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Contextual editorial video content in a video intelligence connected world

Contextual editorial video content dramatically increases a consumer’s engagement and recollection of video advertising on a web page, showed a new study about video intelligence, conducted by Lumen Research. The findings show an increase in dwell time by a third and improves user perception of publisher platforms by 9%.

In the study took part 200 consumers that were asked to share opinions on commercial and editorial content on an entertainment site, looking at engagement, dwell time and perception – both with and without contextual content. Respondents were invited to download Lumen’s software onto their laptop computers, which temporarily turns their computer’s webcam into an eye tracking camera. The participants eye movements were monitored to understand what they looked at – and what they ignored.

The findings showed an overwhelmingly positive reaction from when users are presented with contextual video content instead of standard advertising, or out-of-context video. Contextual content was shown to increase dwell time on the page by 33% – from 33 seconds to 47. The placement of video intelligence contextual content also saw an increase in the attention users paid to accompanying advertising, with 71% of respondents engaging with pre-roll video when viewed alongside contextual content, compared to just 50% when viewed without. Recollection of pre-roll was also increased as a result of the page featuring coherent contextual content.

Perception of publisher sites is improved with contextual video as a result of increased attention and engagement with content across the page. 85% of respondents described the page as engaging when viewed with contextual video (78% without), and 80% thought the entertainment site had ‘was enjoyable to browse’ when viewed with contextual video (69% without).

“We already knew contextual editorial content dramatically improves user engagement with advertising content, but to see that it improves engagement with other ad-content and native editorial content is fascinating. At video intelligence we’re dedicated to helping publishers deliver great user experiences, and we’re pleased to see that vi stories delivers a strong halo effect for both brand and publisher,” said Kai Henniges, CEO and co-founder of video intelligence.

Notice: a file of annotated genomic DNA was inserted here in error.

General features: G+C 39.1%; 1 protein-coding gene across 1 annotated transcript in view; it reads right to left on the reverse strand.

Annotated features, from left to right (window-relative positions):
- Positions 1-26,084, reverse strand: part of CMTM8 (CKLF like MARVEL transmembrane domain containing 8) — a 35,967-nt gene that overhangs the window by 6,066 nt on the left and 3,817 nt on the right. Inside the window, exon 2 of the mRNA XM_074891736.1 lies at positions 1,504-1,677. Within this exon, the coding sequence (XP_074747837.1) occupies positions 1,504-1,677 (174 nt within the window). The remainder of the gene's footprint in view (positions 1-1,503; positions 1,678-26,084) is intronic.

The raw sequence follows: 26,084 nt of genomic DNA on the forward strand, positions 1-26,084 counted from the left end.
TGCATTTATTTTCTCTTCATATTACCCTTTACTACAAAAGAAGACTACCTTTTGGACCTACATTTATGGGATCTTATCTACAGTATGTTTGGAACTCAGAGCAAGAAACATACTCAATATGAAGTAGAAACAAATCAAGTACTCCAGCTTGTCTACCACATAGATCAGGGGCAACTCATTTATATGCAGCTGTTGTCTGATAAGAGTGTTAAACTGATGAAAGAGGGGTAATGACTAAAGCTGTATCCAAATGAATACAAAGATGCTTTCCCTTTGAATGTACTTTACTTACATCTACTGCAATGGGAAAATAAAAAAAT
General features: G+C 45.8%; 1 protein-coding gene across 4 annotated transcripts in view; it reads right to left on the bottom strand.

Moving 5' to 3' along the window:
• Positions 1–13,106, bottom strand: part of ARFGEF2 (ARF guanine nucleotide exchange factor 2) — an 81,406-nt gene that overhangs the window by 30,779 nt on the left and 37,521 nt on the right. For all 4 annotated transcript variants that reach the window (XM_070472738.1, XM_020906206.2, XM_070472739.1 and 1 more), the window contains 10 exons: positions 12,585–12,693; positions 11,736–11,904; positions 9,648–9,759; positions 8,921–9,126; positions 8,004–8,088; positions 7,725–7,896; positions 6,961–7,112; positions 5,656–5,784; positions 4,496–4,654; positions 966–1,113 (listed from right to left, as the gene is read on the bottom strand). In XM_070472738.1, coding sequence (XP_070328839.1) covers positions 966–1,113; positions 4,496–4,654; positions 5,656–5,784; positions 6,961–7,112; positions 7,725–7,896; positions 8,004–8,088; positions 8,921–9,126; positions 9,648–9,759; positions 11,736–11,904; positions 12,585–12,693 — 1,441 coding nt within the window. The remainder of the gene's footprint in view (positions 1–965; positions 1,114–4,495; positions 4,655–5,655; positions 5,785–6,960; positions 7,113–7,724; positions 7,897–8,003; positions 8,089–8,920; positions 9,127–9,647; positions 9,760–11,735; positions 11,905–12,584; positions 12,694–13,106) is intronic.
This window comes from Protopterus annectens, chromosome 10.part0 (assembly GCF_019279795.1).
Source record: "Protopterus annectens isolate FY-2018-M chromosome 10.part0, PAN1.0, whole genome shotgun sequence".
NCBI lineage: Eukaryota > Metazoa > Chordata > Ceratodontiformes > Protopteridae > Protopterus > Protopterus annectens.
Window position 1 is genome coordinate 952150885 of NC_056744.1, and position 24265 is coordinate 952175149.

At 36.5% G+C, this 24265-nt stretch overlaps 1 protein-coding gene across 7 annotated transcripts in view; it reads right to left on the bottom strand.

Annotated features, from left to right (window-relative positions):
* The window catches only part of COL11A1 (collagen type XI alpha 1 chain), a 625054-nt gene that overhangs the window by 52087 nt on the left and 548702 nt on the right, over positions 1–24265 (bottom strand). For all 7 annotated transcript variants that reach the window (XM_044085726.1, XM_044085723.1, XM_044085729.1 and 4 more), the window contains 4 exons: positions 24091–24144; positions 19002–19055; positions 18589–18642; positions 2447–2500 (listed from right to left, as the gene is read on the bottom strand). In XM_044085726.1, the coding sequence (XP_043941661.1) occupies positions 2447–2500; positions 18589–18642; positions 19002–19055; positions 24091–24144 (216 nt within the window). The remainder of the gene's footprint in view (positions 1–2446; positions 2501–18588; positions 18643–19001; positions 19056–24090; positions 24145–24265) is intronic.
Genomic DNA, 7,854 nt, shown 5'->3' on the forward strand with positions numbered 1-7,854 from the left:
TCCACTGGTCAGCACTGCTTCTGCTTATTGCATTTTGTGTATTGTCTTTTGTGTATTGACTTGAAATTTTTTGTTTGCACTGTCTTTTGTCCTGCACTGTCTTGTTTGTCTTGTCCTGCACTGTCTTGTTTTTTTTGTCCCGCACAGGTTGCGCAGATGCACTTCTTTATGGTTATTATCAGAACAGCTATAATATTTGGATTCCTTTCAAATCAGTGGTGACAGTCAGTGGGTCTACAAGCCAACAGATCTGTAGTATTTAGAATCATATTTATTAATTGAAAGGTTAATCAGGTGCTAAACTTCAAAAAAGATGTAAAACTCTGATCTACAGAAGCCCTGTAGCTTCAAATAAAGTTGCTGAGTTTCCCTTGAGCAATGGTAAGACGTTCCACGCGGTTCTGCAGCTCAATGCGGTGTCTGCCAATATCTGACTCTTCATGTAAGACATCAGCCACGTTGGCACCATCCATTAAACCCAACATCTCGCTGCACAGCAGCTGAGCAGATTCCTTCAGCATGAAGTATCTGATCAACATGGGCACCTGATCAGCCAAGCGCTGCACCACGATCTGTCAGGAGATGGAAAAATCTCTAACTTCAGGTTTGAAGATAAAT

On his turn, Mike Follett, managing director of Lumen Research, added that, because contextual content like video intelligence stories is more relevant and interesting than typical digital videos, people are willing to spend time with the accompanying advertising to see it, demonstrating that video intelligence stories makes both native content and non-contextual advertising on the same page more memorable. Attention matters – and vi drives attention.

vi stories allows publishers to embed a native video player on their platform that matches the look, style and design of their app or website. A natural language machine learning algorithm, powered by IBM Watson, finds and serves editorial video based on its analysis of the page content. Content is sourced from a vast and continually updating video library, containing clips from outlets like ITN, Bonnier and Euronews.

The product aims to create highly engaging experiences for users and increase the time they spend on the site, creating greater monetisation opportunities on publisher platforms. vi stories inserts advertising within the player, allowing advertisers to target engaged viewers with audience-appropriate branded content in a native media environment.